(Creative Commons Image by Quinn Dombrowski on Flickr)
Anyone out there tired of parables yet?
To be honest, Matthew’s plethora of parables is perhaps my biggest problem when it comes to the first Gospel. Some of you know that were I to play the “stranded on a desert island” game, my Gospel of choice would be John. Matthew would come in dead last. It does make you stop and think why we are drawn to particular stories of Jesus -- our theology? Our Christology? Our soteriology?
Or, maybe I just have a problem with parables.
It’s not that I need Jesus to be more direct. After all, the Jesus of John can be equally perplexing. I also worry that with so many parables told in a row, we tend to want to find their consistency, some shared theme, a nugget of truth, connect the dots, the primary point that they are all trying to make about the kingdom of heaven. But then to what extent do we end up smoothing out their specificity, ignoring the details that themselves are worth preaching? Or, maybe when there’s parable after parable I tend to lose my bearing. Which one is it, Jesus? I have to admit, I am a little jealous, or maybe suspicious, of the disciples' certainty in 13:51. Really, they understand “all of this”? Way to go, disciples! I sure don’t.
Yet perhaps that is exactly Jesus’ purpose in telling parables -- and a lot of them. You never know what might click for you, when the connection will happen, for your faith, for what you believe. What illustration, what analogy will resonate? Each day is different when it comes to being a disciple, isn’t it?
Maybe there’s a logic in Matthew, or better, a logic about Jesus.
After all, how does one depict the kingdom of heaven? The possible pictures of the kingdom of heaven are certainly not exhausted by Matthew, not even by Jesus. No one impression will suffice.
The promise of the parables about the kingdom of heaven is that even when the kingdom is not seen, it is near.
Several years ago, Starbucks Coffee launched a campaign called “The Way I See It.” Various quotes from different sources were printed on the coffee cups. I am not sure of the exact marketing strategy behind the promotion or if it was successful, but I do recall remembering and writing down “The Way I See It” #230:
“Heaven is totally overrated. It seems boring. Clouds, listening to people play the harp. It should be somewhere you can’t wait to go, like a luxury hotel. Maybe blue skies and soft music were enough to keep people in line in the 17th century, but Heaven has to step it up a bit. They’re basically getting by because they only have to be better than Hell.” -- Joel Stein, columnist for the LA Times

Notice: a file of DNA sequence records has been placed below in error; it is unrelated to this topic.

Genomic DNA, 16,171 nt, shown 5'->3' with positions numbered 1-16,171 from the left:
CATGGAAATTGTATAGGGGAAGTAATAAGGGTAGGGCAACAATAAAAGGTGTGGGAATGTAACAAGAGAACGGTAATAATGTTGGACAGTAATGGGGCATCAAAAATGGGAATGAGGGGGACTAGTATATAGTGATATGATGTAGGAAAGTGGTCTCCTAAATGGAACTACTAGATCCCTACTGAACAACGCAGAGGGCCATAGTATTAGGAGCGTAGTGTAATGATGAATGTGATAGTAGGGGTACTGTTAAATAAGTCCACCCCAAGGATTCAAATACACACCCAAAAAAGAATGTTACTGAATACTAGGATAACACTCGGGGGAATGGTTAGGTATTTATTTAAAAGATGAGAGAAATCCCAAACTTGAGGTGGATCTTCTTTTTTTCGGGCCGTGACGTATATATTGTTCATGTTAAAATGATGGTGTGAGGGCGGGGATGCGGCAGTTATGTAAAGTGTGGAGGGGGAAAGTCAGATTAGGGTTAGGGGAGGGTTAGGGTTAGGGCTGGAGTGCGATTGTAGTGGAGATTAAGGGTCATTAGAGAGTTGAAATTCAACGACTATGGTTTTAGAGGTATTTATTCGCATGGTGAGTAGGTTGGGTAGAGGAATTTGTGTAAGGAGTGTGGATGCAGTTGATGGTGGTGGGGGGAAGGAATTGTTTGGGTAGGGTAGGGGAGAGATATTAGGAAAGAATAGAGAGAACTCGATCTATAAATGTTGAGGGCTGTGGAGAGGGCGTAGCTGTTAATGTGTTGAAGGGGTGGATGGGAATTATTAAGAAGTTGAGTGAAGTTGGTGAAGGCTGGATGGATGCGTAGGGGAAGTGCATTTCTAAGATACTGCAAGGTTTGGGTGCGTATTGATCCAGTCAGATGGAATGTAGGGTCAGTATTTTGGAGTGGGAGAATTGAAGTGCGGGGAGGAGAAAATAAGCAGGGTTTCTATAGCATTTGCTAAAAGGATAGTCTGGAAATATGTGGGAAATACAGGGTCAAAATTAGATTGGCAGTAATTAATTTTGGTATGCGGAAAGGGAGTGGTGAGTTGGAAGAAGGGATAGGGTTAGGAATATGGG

How we imagine what the kingdom of heaven is like depends a lot on what we need the kingdom of heaven to be, which frequently hinges on factors we’d rather ignore. Our penchant for certain visualizations of the kingdom of heaven have less to do with what the Bible says and more about what’s at stake for us theologically. Our language about the kingdom of heaven tends to be attached to how we think God should act and not how God has already acted. Our assumptions about the kingdom of heaven rely heavily on our system of rewards and not on God’s choice to bless.
Several strategies for preaching these parables come to mind that suggest preaching this week might be less descriptive and more dynamic. That is, a sermon will model curiosity and creativity around the kingdom of heaven and not simply state facts about it. Preaching could invite a kingdom imagination. Not explanatory sermons that say this is what kingdom is, but exploratory sermons that suggest this is what it could be today, here and now.
Encourage your parishioners to make up their own parable about the kingdom of heaven, later that day, maybe later that week, and affirm that in doing so, they are making a critical connection between a perceived theological need and the immediate contexts of their lives. In other words, talk about the fact that they are not just making something up, something that sounds kind of nice, but that they are giving witness in that moment to a specific expression of faith. They are offering testimony to what the kingdom of heaven needs to be in light of their individual reality. Or perhaps, they are acknowledging a communal, national, or global situation that necessitates the articulation of the presence and promise of the kingdom of heaven.
You could preach on just one parable and really work it for all of the facets it reveals about God and about our human condition, both personally and corporately. Based on your description, you could then model what you invited your parishioners to do. Re-language the particularities of the parable for the purpose of today. Act out an exercise of imagination and in doing so, you are demonstrating that interpreting the Bible is not simply accepting its truths, but is about embodying the way in which truth can be revealed -- in conversation, in inquiry, in creativity. And isn’t that the nature of a parable? The parables don’t argue for truth itself but show that what is true about God and about ourselves might be disclosed in the act of our wrestling with, resisting, and being pulled into truth.
In the end, be assured that the reason Jesus spends so much time explaining the kingdom of heaven is because we need to be reminded that it’s there even when it seems so excruciatingly absent. The promise of the parables about the kingdom of heaven is that even when the kingdom is not seen, it is near. That’s a promise even a preacher, and sometimes especially a preacher, needs to hear.